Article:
Leo Pharma might be a relatively low-key, privately owned group, but it has quietly been making good on its promise to build a dermatology business through acquisitions. Yesterday came its biggest takeover ever: of Astellas’s skin drugs for €675m ($724m).
For Astellas, which this week bought the US stem cell company Ocata Therapeutics, the move is stranger. Taken together Astellas has shifted from a safe, profitable business towards a largely unproven and controversial early-stage technology, though the clue probably lies in the dermatology products’ limited shelf life.
Sales of two of the key products in the portfolio, Protopic and Locoid, are already declining, for example. The former, to which Leo has only gained rights outside Japan, where Maruho remains the licensee, lost its patent in September 2014, while the latter went generic two years ago.
Leo says the acquired products also include Locobase and Zineryt, and comprise prescription as well as OTC drugs. The only one for which revenues are available is Protopic, which sold $198m in the 12 months ended March 2015 – down 21% year on year; ex-Japan revenue probably accounted for some 85% of the 12-month total.
Maia Søchting, a Leo spokesperson, said the deal included other Astellas products, but the focus was on the four “big ones” above. She confirmed that sales of some were now falling, but said this was not a big issue since revenue would decline gradually as these were well-known brands, and Leo would look at line extensions.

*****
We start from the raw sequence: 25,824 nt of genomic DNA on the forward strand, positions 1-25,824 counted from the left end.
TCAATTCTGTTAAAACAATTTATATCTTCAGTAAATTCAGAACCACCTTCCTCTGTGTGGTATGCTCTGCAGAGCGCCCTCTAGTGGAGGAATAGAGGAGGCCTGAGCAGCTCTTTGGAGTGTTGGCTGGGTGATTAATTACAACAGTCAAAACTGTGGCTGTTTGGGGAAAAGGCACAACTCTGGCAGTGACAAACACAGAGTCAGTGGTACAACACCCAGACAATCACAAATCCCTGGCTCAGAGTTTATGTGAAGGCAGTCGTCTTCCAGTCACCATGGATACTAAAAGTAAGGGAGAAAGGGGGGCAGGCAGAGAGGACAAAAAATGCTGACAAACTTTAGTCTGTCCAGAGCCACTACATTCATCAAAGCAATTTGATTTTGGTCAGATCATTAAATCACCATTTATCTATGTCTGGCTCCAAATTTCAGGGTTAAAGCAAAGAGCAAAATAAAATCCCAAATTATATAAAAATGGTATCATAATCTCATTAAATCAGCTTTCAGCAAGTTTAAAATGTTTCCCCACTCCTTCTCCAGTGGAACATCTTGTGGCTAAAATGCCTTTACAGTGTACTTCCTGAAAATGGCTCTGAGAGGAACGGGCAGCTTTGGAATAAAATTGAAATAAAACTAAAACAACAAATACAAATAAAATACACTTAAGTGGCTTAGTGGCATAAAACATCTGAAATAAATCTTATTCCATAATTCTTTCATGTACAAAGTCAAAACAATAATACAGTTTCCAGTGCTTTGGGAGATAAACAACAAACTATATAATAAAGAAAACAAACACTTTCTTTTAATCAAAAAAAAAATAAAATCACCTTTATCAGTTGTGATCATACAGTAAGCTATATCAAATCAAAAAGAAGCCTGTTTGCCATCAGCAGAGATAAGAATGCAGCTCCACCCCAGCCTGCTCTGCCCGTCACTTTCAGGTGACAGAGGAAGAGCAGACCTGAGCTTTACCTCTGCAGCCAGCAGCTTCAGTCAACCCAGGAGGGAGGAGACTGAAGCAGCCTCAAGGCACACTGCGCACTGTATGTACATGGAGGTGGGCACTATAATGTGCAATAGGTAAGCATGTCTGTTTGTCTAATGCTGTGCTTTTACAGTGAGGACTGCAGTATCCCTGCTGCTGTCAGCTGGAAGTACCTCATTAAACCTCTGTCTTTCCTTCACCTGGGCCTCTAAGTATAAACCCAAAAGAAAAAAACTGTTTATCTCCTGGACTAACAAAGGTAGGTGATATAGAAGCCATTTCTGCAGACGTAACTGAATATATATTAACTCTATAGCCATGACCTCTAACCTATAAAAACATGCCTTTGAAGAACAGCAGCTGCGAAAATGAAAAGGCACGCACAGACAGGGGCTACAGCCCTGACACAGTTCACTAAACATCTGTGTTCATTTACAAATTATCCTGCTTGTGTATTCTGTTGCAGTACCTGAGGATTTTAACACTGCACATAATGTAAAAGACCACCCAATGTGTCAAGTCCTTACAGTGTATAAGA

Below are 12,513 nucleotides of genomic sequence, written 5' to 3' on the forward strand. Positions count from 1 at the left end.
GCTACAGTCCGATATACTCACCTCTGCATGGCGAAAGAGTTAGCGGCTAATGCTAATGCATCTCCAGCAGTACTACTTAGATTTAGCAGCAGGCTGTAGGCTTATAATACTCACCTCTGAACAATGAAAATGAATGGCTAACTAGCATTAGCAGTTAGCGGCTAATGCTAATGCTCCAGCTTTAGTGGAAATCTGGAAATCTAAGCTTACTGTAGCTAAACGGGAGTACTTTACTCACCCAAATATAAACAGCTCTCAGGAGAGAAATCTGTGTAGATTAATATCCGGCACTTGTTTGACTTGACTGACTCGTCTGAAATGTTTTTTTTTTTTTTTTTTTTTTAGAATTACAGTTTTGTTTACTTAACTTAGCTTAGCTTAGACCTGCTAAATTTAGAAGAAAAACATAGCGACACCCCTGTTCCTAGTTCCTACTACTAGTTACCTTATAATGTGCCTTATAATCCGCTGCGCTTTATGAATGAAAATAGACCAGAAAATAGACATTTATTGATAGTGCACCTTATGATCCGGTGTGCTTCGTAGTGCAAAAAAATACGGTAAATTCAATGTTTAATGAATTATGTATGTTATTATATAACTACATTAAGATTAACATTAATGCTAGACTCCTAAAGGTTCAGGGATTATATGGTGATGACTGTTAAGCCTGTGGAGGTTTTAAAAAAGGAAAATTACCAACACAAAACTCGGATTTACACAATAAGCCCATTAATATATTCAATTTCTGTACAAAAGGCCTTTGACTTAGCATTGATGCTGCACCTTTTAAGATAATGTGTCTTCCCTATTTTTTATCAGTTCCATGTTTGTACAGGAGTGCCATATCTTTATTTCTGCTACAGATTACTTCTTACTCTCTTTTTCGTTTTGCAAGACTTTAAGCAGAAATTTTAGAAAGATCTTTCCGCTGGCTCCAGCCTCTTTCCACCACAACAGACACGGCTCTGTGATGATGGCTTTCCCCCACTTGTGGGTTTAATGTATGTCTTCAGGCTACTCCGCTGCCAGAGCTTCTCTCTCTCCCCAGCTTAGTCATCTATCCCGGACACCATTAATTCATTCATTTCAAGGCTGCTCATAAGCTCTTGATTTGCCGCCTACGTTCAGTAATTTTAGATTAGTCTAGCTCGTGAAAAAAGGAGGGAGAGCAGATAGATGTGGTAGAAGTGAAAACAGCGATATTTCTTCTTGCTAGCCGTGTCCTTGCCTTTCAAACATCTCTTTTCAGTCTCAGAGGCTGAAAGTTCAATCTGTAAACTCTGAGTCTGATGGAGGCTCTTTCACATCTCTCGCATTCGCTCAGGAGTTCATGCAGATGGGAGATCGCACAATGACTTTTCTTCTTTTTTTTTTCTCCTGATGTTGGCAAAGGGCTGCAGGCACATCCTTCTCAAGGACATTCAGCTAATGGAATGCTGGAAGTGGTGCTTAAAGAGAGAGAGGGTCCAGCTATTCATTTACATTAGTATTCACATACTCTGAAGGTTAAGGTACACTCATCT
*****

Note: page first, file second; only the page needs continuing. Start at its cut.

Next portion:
The company had told EP Vantage three years ago that it was on the hunt for dermatology acquisitions (EP Vantage Interview – Leo on the prowl for derma deals, June 26, 2012). That was after it paid $1bn to regain US rights to a range of psoriasis drugs and a dermatology pipeline that it had earlier licensed to Warner Chilcott.
The Astellas transaction is therefore smaller in value than the Warner Chilcott deal, though in terms of revenue added the Japanese portfolio wins. Astellas dermatology will add about 20% to Leo’s group turnover, implying that the portfolio sells about €300m a year.
At around the same time that Leo reacquired the Warner Chilcott products it bought the Australian business Peplin for $288m. A flurry of licensing deals followed, though the cash up front was limited.
Leo paid $7m for Virobay’s preclinical psoriasis project VBY-891, an undisclosed amount for Japan Tobacco’s JAK inhibitor JTE-052 and $10m for rights to Antares Pharma’s marketed psoriasis agent Otrexup, and struck a chronic inflammation research alliance with Argenx worth €4.5m. The Antares deal was scrapped after a legal challenge by Medac Pharma.
Ms Søchting would not reveal the source of the funds for the €675m Astellas deal, though it is a safe bet that Leo has this much in the bank; the group had boasted some €2bn of cash on hand in 2012. What is more, Leo is pursuing further licensing deals and acquisitions, Ms Søchting said, though with Astellas it has its hands full for a while.
As for why Astellas sold, the clue might lie in Valeant, which could once have been relied on to blaze a trail in rolling up the dermatology space. But of course Valeant has its own hands full with a problem of an entirely different sort, so now might be the right time for Astellas to get out.